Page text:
Our favourite Feather? Number 36, Ricky numbers all his frames, 35 is his latest bike and he built it for himself as he told us "there's no better feeling riding a bike that you've put together yourself", the bike is built from an old set of Carlton lugs – he'd seen some on a friend's bike and been hunting for them for ages when 10 sets came up on on eBay. Check out the beautiful filet brazing on the front of the fork crown to make it match those lugs and check out too the dates stamped in to the frame - Ricky and Katie's wedding anniversary. A proper labour of love then.
Base price for a Feather starts at £900 whether you want a lugged or filet brazed frame and then it's up to you how fancy you want to get. Ricky will advise on tubing and components and he's happy to build frame only or a complete bike he can source parts or you can give him the kit you want used. You can find out more about Feather Cyles at www.feathercycles.com.
Paulus Quiros Design another new builder from Barcelona via Wales… his hand polished steel road bike is something of a showstopper.
The Waterford and Gunnars on the Rock and Road stand… worth a look just for the paint jobs, but very much more than nice paint. Velobici Clothing – elegant well made seamless wool clothing for urban and performance cyclists, knitted in Leicestershire from top quality merino wool. Nice. Oh, and check out their arm warmers with built in elbow protection.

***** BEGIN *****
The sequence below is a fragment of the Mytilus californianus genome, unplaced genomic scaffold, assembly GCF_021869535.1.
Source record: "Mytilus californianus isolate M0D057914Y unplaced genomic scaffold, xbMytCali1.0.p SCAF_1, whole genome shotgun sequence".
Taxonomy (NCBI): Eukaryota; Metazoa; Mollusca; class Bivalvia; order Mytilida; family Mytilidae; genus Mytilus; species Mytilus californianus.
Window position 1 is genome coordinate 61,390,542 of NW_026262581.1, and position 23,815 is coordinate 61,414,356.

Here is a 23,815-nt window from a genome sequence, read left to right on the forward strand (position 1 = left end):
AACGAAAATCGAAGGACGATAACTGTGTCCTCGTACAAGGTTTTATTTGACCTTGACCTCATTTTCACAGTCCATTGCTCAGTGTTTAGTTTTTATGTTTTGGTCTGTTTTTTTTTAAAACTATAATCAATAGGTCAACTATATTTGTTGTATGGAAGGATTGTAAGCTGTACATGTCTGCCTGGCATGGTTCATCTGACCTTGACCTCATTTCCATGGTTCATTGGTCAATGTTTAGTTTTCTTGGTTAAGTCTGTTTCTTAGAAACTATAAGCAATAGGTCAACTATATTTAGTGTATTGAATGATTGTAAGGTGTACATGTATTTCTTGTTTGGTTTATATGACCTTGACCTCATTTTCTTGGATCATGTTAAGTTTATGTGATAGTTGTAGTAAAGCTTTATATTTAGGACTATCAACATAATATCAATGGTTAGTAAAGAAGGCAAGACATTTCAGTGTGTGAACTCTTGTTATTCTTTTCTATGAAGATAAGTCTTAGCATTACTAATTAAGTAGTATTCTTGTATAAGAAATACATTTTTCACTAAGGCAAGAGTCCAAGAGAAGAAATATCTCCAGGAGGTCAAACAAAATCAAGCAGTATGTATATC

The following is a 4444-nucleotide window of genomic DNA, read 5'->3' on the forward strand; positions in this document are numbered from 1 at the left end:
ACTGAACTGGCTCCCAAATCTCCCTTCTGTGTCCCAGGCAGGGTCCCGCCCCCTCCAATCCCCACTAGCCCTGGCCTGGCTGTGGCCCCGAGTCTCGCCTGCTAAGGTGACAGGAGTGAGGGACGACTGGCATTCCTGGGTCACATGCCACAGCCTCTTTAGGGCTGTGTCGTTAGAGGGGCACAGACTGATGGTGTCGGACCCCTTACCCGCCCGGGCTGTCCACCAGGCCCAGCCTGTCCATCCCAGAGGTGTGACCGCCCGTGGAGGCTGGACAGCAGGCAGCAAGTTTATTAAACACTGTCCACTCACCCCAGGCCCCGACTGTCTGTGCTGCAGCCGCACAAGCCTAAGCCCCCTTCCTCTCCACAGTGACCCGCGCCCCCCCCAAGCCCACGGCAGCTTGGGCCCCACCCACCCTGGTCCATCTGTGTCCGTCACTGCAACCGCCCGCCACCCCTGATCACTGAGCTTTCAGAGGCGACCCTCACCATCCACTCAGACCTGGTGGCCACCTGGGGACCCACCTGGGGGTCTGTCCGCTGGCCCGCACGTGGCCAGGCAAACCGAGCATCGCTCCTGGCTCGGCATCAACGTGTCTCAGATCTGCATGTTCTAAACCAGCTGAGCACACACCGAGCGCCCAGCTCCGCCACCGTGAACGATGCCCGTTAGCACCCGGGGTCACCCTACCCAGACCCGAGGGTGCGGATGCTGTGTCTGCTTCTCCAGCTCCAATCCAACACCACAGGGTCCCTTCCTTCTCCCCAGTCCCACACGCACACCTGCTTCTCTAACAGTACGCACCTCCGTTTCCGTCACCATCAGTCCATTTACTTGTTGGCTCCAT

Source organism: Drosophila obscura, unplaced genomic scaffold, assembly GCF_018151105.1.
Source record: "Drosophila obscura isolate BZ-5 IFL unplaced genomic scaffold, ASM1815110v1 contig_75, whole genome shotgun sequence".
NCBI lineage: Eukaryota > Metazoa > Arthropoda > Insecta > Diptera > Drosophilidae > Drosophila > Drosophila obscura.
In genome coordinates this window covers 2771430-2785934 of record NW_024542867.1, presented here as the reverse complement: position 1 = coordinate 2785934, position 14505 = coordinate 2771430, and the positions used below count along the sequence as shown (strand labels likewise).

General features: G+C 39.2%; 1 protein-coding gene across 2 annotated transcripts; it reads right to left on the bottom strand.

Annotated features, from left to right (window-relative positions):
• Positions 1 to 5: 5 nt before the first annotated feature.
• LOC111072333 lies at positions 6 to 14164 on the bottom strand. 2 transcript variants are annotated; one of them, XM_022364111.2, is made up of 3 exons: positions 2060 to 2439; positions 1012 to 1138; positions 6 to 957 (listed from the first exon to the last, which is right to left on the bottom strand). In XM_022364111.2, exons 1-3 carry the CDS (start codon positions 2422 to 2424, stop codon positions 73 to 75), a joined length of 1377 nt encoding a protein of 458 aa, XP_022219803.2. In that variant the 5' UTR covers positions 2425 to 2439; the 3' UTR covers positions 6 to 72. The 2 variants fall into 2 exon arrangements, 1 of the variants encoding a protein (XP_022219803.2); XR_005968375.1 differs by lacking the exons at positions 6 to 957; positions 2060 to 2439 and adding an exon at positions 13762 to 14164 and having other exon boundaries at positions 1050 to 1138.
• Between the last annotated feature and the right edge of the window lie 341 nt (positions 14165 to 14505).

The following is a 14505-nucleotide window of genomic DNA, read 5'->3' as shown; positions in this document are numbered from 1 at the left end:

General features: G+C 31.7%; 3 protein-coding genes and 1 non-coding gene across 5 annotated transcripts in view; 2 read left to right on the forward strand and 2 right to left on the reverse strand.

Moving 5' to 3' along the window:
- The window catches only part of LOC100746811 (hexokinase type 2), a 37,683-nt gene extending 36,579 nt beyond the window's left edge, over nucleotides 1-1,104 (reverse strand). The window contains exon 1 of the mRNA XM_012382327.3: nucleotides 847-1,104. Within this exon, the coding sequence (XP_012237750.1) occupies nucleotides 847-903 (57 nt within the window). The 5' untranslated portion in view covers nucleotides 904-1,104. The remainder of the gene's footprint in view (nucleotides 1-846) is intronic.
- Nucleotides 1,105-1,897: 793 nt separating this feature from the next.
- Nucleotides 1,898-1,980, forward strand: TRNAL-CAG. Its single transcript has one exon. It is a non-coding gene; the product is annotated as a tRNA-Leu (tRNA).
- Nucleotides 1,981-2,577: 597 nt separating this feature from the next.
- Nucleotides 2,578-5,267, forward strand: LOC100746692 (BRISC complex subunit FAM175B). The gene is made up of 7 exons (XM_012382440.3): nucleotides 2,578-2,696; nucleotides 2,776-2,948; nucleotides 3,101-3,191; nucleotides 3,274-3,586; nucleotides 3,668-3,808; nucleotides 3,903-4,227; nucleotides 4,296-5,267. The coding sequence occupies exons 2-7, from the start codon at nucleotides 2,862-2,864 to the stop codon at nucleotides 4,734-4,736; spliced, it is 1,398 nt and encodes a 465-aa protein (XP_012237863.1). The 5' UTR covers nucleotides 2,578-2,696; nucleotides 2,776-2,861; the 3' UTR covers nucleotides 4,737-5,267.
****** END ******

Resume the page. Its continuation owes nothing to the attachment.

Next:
Shutt VR are sharing a stand with Velobici (there's 20 per cent off if you buy at the show too) we particularly liked their new black top with reflective zip and hem detailing.
We'll up date this in the morning with more on Tokyo Fixed, Burls, Brian Rourke, Donhou, Strada Wheels and more. For the moment though feast your eyes on all of them and more in our gallery.
Tony has been editing cycling magazines and websites since 1997 starting out as production editor and then deputy editor of Total Bike, acting editor of Total Mountain Bike and then seven years as editor of Cycling Plus. He launched his first cycling website - the Cycling Plus Forum at the turn of the century. In 2006 he left C+ to head up the launch team for Bike Radar which he edited until 2008, when he co-launched the multi-award winning road.cc - which he continues to edit today. His favourite ride is his ‘commute’ - which he does most days inc weekends and he’s been cycle-commuting since 1994. His favourite bikes are titanium and have disc brakes.